Ukraine wins G7 security pledges but NATO membership remains elusive

Ukraine's President Volodymyr Zelenskyy answers a reporter's question as he meets with President Joe Biden on the sidelines of the NATO summit Wednesday in Vilnius, Lithuania. (AP Photo/Susan Walsh)

VILNIUS, Lithuania — Ukrainian President Volodymyr Zelenskyy welcomed fresh pledges of weapons and ammunition to fight Russia’s invasion along with longer-term security commitments from the West on Wednesday even as he expressed disappointment over the lack of a clear path for his country to join NATO as the alliance wrapped up its annual summit.

“The Ukrainian delegation is bringing home a significant security victory for the Ukraine, for our country, for our people, for our children,” he said while flanked by U.S. President Joe Biden and other leaders from the Group of Seven most powerful democratic nations.


A joint declaration issued by the G7 lays the groundwork for each nation to negotiate agreements to help Ukraine bolster its military over the long term. Zelenskyy described the initiative as a bridge toward eventual NATO membership and a deterrent against Russia.

“We will not waver,” Biden vowed after the summit in Lithuania ended. “I mean that. Our commitment to Ukraine will not weaken. We will stand for freedom today, tomorrow and for as long as it takes.”

The Ukrainian and American presidents also met privately along with their advisers, and Biden acknowledged that Zelenskyy is sometimes “frustrated” by the pace of military assistance.

Zelenskyy thanked Biden, saying that “you spend this money for our lives,” and said shipments of controversial cluster munitions would help Ukraine’s fight against Russia.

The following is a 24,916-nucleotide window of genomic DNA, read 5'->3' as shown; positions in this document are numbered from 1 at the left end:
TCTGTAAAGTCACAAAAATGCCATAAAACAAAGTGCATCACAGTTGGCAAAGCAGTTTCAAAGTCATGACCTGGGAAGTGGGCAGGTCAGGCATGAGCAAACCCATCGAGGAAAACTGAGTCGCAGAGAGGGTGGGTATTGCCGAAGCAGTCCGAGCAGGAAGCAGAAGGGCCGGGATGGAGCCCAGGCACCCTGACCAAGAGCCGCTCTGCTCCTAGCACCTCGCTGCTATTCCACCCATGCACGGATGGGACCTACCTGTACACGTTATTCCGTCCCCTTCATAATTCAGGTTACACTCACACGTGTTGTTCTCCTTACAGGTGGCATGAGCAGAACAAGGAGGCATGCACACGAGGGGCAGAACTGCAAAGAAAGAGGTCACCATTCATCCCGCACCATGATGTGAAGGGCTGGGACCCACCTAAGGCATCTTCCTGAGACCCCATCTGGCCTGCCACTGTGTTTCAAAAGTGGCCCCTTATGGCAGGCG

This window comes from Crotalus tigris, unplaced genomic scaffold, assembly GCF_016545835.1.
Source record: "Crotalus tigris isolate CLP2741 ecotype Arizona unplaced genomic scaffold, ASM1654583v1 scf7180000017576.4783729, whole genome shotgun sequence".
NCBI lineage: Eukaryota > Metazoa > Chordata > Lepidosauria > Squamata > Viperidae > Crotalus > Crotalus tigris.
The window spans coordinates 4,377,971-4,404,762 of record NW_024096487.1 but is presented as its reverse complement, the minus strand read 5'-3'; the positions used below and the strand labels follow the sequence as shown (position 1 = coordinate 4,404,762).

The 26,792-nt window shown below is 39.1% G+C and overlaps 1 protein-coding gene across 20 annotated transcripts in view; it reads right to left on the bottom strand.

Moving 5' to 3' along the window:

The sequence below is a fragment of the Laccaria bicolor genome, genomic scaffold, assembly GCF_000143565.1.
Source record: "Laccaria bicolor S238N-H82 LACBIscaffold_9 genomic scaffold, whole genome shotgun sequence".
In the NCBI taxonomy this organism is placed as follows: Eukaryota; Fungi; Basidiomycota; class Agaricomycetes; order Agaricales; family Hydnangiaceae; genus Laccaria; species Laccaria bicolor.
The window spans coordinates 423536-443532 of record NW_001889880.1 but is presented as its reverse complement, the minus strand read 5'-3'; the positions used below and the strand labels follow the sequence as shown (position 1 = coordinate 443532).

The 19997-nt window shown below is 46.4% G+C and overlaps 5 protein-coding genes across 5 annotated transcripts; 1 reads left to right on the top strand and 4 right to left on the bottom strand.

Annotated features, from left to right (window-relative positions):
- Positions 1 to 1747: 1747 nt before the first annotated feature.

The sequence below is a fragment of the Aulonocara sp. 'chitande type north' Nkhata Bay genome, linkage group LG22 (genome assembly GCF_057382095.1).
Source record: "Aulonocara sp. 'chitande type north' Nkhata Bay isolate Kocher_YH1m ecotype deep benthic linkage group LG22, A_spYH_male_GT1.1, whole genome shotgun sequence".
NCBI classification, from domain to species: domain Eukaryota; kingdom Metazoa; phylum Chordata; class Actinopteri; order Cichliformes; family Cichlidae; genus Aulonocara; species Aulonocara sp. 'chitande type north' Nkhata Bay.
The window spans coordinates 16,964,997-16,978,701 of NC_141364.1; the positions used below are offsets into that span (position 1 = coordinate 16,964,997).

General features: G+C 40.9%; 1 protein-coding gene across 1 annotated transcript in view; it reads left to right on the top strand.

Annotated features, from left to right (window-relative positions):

It was a marked shift in tone from Zelenskyy’s complaints a day earlier, when he said it was “unprecedented and absurd” to avoid setting a timeline for Ukraine to join NATO.

Biden said Zelenskyy now understands that whether his country is formally in NATO is “not relevant as long as he has commitments” such as security guarantees. “So he’s not concerned about that now.”

On the final day of NATO’s summit, the alliance launched a new forum for deepening ties with Ukraine: the NATO-Ukraine Council. It’s intended to serve as a permanent body where the alliance’s 31 members and Ukraine can hold consultations and call for meetings in emergency situations.

The setting is part of NATO’s effort to bring Ukraine as close as possible to the military alliance without actually joining it.

Leave a Reply

Your email address will not be published. Required fields are marked *


By participating in online discussions you acknowledge that you have agreed to the Star-Advertiser's TERMS OF SERVICE. An insightful discussion of ideas and viewpoints is encouraged, but comments must be civil and in good taste, with no personal attacks. If your comments are inappropriate, you may be banned from posting. To report comments that you believe do not follow our guidelines, email